“It might seem that the culture’s perennial strong woman would also be competent. But incompetent and superhero do not actually conflict in the context of essential notions about gender, race, class, and hierarchy.”
A personal essay by memoirist Dani Shapiro about discovering, accidentally through DNA testing, that the father she knew was not her biological parent. In the piece she advocates for the rights of children produced through assisted reproduction, after decades in which those of parents and donor prevailed, and children were kept in the dark about their true parentage.
Novelist Tayari Jones on the impossibility of the “middle ground” in a moral dilemma.
Why would a successful black woman leave the West Coast for her native Mississippi? Because Mississippi is America in all its racial violence, intergenerational trauma, leafy beauty and hope, and why run from a place you can remake together.
After 57 years, the world’s best-selling doll has a new body. Three new bodies, actually: petite, tall and curvy. Eliana Dockterman goes inside the Mattel branding machine to discuss what’s at stake for the company, and what their decision says about American beauty standards.
The families and survivors of the Charleston massacre share their stories and talk about faith and forgiveness.
The idea that the sex we see depicted on television should look or feel anything like what goes on in our own bedrooms is a very recent development. Eliana Dockterman looks at how TV sex got real.
Inside the quasi-legal science-free world of medical marijuana for kids.
Behind the scenes of the National Suicide Prevention Lifeline and the debate over what policies and programs are effective when it comes to preventing suicide and saving lives in the U.S.:
“Studies done by Columbia University’s Dr. Madelyn Gould have found that about 12 percent of suicidal callers reported in a follow-up interview that talking to someone at the lifeline prevented them from harming or killing themselves. Almost half followed through with a counselor’s referral to seek emergency services or contacted mental health services, and about 80 percent of suicidal callers say in follow-up interviews that the lifeline has had something to do with keeping them alive.
“‘I don’t know if we’ll ever have solid evidence for what saves lives other than people saying they saved my life,’ says Draper. ‘It may be that the suicide rate could be higher if crisis lines weren’t in effect. I don’t know. All I can say is that what we’re hearing from callers is that this is having a real life-saving impact.'”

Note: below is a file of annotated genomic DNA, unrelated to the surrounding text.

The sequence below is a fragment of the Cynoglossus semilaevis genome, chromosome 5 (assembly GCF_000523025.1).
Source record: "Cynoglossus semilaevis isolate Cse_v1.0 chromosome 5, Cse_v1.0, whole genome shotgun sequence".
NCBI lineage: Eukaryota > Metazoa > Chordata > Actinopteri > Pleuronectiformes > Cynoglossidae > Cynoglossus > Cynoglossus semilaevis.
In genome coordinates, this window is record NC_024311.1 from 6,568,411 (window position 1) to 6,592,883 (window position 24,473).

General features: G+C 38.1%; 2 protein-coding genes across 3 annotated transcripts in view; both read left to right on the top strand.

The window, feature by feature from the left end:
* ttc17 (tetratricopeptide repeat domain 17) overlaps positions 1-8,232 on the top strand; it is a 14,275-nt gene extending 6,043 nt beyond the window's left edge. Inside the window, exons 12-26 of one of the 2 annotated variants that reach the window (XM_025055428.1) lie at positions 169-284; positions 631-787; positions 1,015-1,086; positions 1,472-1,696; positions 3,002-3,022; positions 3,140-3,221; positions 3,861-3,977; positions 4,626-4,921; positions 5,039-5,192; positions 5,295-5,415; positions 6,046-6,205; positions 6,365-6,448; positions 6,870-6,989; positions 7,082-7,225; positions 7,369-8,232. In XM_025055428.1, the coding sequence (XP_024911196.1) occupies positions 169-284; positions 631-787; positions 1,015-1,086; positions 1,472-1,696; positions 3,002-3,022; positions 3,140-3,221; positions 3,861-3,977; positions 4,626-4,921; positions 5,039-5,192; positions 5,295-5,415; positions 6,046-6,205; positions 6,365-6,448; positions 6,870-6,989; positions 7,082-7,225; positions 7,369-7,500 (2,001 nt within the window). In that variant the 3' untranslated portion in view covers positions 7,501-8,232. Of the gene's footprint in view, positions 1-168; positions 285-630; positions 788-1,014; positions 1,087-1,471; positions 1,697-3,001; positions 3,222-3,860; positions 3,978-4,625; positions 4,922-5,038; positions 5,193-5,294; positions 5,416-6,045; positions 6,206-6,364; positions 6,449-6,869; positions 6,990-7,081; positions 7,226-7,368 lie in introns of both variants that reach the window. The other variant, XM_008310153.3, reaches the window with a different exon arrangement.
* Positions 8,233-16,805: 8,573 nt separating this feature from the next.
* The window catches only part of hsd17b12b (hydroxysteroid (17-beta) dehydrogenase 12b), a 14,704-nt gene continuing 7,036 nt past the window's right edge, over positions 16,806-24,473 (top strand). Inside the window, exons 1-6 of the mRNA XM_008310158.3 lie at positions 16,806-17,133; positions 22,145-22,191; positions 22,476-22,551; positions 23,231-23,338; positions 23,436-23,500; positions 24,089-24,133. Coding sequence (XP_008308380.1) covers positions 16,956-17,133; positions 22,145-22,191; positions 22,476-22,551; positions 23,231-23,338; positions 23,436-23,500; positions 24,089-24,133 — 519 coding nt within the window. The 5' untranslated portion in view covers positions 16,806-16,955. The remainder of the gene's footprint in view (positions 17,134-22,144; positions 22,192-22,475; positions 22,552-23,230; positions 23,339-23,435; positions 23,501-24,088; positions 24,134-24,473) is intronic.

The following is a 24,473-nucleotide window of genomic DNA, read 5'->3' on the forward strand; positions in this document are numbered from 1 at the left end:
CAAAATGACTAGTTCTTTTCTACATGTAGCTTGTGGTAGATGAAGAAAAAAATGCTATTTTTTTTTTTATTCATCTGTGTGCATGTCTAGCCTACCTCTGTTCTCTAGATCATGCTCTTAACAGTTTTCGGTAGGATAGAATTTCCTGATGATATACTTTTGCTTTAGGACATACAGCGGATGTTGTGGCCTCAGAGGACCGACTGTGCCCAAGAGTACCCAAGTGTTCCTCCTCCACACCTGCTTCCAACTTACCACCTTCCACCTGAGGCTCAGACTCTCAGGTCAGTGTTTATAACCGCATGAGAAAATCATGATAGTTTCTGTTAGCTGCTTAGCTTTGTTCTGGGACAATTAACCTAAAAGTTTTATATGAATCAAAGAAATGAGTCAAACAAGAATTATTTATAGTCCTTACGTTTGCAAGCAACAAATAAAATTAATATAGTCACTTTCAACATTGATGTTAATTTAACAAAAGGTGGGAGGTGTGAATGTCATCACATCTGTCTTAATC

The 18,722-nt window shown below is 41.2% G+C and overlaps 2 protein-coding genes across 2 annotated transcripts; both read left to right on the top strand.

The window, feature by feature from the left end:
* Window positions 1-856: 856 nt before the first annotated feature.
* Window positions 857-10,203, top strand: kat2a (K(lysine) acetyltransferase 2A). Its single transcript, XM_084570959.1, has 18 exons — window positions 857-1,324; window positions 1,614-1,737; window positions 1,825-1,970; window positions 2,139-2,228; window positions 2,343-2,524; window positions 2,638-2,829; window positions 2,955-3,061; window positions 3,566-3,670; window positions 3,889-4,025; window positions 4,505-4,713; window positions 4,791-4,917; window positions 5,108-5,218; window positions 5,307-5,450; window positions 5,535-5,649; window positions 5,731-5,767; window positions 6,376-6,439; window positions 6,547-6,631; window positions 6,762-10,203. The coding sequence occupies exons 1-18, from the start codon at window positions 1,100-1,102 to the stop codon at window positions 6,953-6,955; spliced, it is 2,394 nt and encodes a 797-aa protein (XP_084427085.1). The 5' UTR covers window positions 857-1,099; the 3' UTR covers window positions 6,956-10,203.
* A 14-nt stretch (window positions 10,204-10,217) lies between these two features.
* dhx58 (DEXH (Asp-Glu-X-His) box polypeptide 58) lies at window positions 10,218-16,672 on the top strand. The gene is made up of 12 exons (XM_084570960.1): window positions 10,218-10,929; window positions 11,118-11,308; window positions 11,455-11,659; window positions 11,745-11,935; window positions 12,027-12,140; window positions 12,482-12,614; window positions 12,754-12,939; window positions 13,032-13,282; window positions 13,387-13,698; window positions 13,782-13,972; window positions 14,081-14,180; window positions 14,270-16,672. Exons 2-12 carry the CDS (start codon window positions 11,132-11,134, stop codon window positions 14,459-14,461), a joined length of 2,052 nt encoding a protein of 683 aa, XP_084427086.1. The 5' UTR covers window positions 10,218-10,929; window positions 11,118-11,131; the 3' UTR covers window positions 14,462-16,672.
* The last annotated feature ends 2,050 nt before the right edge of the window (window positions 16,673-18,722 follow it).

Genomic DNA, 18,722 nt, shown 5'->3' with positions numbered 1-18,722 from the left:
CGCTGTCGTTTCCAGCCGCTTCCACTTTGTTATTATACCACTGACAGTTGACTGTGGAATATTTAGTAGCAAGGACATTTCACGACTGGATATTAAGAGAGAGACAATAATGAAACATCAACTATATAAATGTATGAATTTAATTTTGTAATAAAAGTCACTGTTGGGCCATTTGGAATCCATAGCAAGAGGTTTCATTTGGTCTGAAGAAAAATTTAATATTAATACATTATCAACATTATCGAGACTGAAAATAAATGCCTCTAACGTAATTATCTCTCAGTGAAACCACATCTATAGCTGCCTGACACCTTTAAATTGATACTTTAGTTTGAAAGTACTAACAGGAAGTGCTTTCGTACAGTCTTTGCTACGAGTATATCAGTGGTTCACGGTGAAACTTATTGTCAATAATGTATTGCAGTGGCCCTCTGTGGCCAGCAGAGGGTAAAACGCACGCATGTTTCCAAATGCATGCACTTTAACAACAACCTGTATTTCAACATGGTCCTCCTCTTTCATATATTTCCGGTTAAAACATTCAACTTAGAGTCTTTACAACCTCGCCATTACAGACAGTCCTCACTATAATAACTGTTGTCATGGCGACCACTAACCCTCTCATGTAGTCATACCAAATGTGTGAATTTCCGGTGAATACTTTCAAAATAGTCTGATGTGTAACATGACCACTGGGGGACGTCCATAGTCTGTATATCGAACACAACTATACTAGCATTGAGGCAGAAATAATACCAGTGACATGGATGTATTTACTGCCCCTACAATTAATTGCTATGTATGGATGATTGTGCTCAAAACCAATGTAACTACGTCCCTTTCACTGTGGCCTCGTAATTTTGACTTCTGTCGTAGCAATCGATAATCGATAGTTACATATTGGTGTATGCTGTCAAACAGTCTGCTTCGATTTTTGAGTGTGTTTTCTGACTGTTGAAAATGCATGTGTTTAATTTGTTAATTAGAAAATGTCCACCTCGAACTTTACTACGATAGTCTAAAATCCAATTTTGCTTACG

An investigation into the complicated and costly world of medical billing in the U.S.:
“Out of work for a year, Janice S. had no insurance. Among the hospital’s charges were three ‘TROPONIN I’ tests for $199.50 each. According to a National Institutes of Health website, a troponin test “measures the levels of certain proteins in the blood” whose release from the heart is a strong indicator of a heart attack. Some labs like to have the test done at intervals, so the fact that Janice S. got three of them is not necessarily an issue. The price is the problem. Stamford Hospital spokesman Scott Orstad told me that the $199.50 figure for the troponin test was taken from what he called the hospital’s chargemaster. The chargemaster, I learned, is every hospital’s internal price list. Decades ago it was a document the size of a phone book; now it’s a massive computer file, thousands of items long, maintained by every hospital.
“Stamford Hospital’s chargemaster assigns prices to everything, including Janice S.’s blood tests. It would seem to be an important document. However, I quickly found that although every hospital has a chargemaster, officials treat it as if it were an eccentric uncle living in the attic. Whenever I asked, they deflected all conversation away from it. They even argued that it is irrelevant. I soon found that they have good reason to hope that outsiders pay no attention to the chargemaster or the process that produces it. For there seems to be no process, no rationale, behind the core document that is the basis for hundreds of billions of dollars in health care bills.”